"It's a matter of getting used to the fact that it is getting warmer which is not forcing a change in eating habits but does mean companies will have to consider how to manage it. Factories are spending more on air handling and temperature control," he says.
Are retailers using the weather as an excuse?
While some retailers will undoubtedly have full justification for blaming their poor performance on the weather, there is also the belief in some quarters that it can be used as an excuse for other mistakes that have been made. Hamer himself admits to having previously used the warmer weather as part of the reason for Inter Link's sales being slightly lower than expected and he jokes: "We might use it again."
Robert Clark, director of Retail Knowledge Bank, suggests it is all too frequently trotted out as the reason for a multitude of failures: "It is used as an excuse to varying degrees and sometimes it is laughable. It's quite regularly used to cover the failings of management whether that is related to buying or stock control. They'd rather blame the weather than admit that it was the range."
Among the possible culprits of such an activity is sofa retailer ScS Upholstery where management blamed the climate on its poor performance when it delivered a trading update recently that showed like-for-like sales down 9%.
That it is now pinning its hopes on the two May bank holidays not being as warm as the Easter holiday suggests it could well be over-emphasising the impact that the weather has on its business.
It could be the same story at Debenhams, which has been trading poorly recently, and whose management pointed the finger at the weather as being the cause. Its chief executive Rob Templeman recently stated: "We didn't get all the products right and we have a stronger reliance on outerwear, coats and knitwear and sales are inevitably going to be affected by warmer weather."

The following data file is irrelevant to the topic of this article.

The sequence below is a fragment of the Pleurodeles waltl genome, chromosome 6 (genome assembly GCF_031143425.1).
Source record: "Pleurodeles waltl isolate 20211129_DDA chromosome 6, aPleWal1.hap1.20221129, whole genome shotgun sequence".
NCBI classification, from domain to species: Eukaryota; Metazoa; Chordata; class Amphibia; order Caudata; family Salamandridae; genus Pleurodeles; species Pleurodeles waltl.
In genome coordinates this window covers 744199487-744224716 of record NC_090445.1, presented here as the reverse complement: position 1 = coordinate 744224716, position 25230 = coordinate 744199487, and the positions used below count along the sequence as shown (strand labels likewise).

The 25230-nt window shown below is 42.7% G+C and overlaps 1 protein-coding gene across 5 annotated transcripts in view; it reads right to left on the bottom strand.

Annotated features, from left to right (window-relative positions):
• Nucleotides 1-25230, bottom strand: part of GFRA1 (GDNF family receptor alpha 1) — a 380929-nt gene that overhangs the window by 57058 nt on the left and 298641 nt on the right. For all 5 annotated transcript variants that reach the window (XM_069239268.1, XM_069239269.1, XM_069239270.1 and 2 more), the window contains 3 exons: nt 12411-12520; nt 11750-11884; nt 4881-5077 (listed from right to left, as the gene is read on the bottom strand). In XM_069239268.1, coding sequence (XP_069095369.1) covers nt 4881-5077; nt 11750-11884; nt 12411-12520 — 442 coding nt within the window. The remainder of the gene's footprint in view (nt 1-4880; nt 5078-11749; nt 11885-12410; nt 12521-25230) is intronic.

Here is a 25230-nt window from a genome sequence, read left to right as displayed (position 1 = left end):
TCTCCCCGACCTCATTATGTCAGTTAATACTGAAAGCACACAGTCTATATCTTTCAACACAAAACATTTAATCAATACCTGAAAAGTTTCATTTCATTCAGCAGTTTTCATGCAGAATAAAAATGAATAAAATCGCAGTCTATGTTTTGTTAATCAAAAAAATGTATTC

This might well be true and it highlights just how susceptible clothing retailers are to the vagaries of the weather. But this needn't be the case and the ability to factor in climate changes is increasingly proving to be a factor in determining who the winners and losers are among retailers.
UK climate change: the importance of flexibility
Consider that although the warm weather might simply delay the buying of a winter coat if just one in 10 people ultimately then decides to forego such a
purchase then this can have a dramatic impact on the bottom line of a retailer. So competitive is the clothing market that margins are very tight and rising fixed costs including fuel, energy, wages and shop rentals do not help matters.
However, for savvy retailers the weather can play into their hands provided they have sufficiently flexible stock control and supply chain systems in place. If their IT solutions have complex merchandise forecasting capabilities then it should be possible to plug in a weather forecast module to allow retailers to take advantage of the climate by introducing seasonal items at very short notice.
The supermarkets are particularly skilled at this and are able to quickly introduce ranges of barbecue kits and garden products when the weather takes an unexpected turn for the better. Clark says: "By being flexible you can work the weather to your advantage compared to rivals who might interpret it wrongly or who are too overly dependent on it."
John Lewis is also proving to be a master of this. In the same week that Debenhams was moaning about having too much winter-focused gear in its stores John Lewis was reaping the rewards of having plentiful supplies of summer wear and seasonal assortments such as gift food and barbecues in its stores.
Rob Collins, director of selling support at John Lewis, says: "The warm weather is set to continue and there was some great evidence [over Easter] of our shops, buying teams and supply chain teams combining to really capitalise on the seasonal opportunities that this warm weather presents."